“When Labor moved a motion to declare a Climate Emergency last October, Scott Morrison wouldn’t allow the question to be debated at all.”

Albanese also criticised the Morrison government providing funds to undertake feasibility studies into new coal-fired power station projects. Last week, federal energy minister Angus Taylor announced that $4 million had been provided to fund a feasibility study into a new coal-fired power station in Queensland.

The Morrison government has also promised to support a possible extension to the operating life of the coal-fired Vales Point power station as part of a deal with the NSW government

Albanese pointed to the leaked findings of the Liddell power station task force, which found that it would cost $300 million to extend the life of the ageing power station, without improving the power station’s reliability.

Albanese would not say whether a Labor government would block the construction of new coal-fired power stations in Australia, but said that it was a non-issue as it was not financially viable.

“You might as well ask me if I support unicorns,” Albanese said. “We have a position which is that it does not stack up. It will not proceed.”

“Right now, there is nothing to stop a private sector operator establishing a coal fired power plant.”

“What Labor wants to see is investment in clean energy. I do not think there is a place for new coal-fired power plants in Australia. Full stop.”

Steggall’s bill, which is being co-sponsored by fellow independents Helen Haines, Rebekha Sharkie and Andrew Wilkie, has won support from several business groups, including the Clean Energy Council, the Business Council of Australia and the Australian Industry Group.

“The Bill introduced by Zali Steggall today draws on the experience of the United Kingdom and other countries to outline a positive national response to the challenges of climate change and emissions reduction,” CEO of the Clean Energy Council Kane Thornton said.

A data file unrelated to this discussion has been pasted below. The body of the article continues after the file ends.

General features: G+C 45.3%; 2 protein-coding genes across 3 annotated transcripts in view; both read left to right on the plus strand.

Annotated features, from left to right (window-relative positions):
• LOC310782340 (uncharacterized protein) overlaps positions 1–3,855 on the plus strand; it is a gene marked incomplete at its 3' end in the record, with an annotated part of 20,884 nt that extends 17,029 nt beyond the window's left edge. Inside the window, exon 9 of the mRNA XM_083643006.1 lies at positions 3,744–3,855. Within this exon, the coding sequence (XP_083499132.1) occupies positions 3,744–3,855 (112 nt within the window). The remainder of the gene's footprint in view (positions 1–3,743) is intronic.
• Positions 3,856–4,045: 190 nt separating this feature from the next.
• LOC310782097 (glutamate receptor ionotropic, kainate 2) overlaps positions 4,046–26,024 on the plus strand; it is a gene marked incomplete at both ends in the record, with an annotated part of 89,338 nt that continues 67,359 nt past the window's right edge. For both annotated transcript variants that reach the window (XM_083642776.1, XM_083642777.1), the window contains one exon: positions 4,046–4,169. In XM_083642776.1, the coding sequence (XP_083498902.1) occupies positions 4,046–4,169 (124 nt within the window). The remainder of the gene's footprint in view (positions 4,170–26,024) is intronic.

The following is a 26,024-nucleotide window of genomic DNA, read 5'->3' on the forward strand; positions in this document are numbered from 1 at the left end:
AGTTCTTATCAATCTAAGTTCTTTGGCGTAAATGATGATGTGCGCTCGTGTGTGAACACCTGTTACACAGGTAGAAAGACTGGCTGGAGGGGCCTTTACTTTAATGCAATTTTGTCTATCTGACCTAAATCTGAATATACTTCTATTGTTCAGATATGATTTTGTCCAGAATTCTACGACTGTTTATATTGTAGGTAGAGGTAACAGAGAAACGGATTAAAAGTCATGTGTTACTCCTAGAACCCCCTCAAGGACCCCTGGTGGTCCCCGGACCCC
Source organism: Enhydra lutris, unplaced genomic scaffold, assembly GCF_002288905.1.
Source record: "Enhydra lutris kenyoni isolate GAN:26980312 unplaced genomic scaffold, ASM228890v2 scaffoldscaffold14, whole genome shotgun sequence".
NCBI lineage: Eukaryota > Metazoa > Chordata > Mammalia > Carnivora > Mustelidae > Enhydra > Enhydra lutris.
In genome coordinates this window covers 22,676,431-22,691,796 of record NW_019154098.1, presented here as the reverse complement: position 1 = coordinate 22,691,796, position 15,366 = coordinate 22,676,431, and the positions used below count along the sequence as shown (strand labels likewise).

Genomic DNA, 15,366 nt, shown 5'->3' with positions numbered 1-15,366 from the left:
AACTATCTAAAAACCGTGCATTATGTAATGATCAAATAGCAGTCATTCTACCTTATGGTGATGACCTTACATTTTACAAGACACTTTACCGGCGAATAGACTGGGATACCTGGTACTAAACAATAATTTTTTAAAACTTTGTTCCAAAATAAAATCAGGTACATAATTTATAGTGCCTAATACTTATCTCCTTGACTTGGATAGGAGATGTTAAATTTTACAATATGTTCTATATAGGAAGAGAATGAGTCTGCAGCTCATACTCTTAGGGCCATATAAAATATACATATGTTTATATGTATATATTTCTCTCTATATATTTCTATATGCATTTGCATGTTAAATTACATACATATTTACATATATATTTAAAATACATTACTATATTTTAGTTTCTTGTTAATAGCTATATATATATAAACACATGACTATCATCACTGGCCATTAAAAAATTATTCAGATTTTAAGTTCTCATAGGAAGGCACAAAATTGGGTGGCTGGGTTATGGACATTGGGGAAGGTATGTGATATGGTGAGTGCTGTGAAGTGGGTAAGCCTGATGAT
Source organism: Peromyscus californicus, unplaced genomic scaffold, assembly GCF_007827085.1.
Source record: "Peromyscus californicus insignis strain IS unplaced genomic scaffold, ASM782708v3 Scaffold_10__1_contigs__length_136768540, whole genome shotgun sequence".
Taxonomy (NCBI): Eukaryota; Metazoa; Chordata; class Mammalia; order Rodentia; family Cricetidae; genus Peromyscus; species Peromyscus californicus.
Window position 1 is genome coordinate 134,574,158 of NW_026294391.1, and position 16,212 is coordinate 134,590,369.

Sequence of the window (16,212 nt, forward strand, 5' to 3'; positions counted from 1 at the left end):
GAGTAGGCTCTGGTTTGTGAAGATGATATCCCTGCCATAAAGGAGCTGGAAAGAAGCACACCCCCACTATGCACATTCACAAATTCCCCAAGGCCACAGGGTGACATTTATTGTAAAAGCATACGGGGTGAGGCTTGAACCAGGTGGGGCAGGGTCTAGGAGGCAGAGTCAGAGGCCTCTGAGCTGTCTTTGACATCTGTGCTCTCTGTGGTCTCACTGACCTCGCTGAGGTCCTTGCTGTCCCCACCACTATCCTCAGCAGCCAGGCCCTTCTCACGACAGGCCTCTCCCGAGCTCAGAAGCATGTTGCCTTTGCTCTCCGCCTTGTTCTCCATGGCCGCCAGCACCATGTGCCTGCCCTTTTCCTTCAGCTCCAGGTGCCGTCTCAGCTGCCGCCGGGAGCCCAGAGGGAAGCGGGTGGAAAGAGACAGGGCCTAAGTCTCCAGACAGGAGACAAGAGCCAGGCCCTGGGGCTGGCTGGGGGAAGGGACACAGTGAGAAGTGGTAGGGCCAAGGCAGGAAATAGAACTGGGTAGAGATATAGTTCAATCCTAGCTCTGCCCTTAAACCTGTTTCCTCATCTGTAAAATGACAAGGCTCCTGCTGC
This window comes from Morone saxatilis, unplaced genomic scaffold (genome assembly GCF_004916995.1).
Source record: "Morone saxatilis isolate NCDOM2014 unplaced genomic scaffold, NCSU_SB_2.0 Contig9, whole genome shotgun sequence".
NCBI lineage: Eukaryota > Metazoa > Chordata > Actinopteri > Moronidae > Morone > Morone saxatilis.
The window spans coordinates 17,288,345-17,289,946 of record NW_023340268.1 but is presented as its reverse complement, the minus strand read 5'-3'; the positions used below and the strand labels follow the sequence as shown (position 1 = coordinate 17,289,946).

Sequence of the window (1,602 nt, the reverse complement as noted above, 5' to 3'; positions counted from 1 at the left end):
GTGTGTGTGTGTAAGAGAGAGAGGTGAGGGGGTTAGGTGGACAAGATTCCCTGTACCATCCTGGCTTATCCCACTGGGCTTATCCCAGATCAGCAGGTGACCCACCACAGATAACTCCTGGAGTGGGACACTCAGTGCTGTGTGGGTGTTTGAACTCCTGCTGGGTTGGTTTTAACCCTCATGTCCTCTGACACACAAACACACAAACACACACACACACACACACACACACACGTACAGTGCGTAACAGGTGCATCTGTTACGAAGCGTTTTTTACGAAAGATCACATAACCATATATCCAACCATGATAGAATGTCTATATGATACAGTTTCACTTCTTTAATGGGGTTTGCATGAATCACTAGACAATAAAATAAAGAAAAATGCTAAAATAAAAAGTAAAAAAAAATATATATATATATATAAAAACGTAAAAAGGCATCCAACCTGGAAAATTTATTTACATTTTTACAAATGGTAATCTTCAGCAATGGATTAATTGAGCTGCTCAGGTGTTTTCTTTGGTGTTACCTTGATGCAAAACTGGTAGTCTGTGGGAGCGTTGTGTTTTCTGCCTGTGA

“The fact that the Bill has already received support from a number of cross-benchers provides hope that we can finally leave the past decade of political squabbling behind us and move on with our transition to a low-carbon economy, to which renewable energy will continue to play a significant role.”

The Morrison government commands a slim majority within the House of Representatives, with at least three Coalition members needing to cross the floor for any non-government legislation to pass.

While Albanese said that Labor would soon commit to a “long term target” for reducing emissions, he stopped short of specifying exactly what that target would be.

Labor’s emissions reduction targets are currently being considered by the Federal party room, and an announcement on Labor’s position is expected in the coming months.

Labor took a target of reducing emissions by 45 per cent by 2030 to the 2019 election but has since walked back that position after the re-election of the Morrison government.

While it is likely that Labor will commit to a 2050 target for net zero emissions, the opposition party may move to a different set of interim targets, arguing that the timeline to 2030 is now too short, particularly given the prospect that Labor may not be able to form government before an election held in 2022.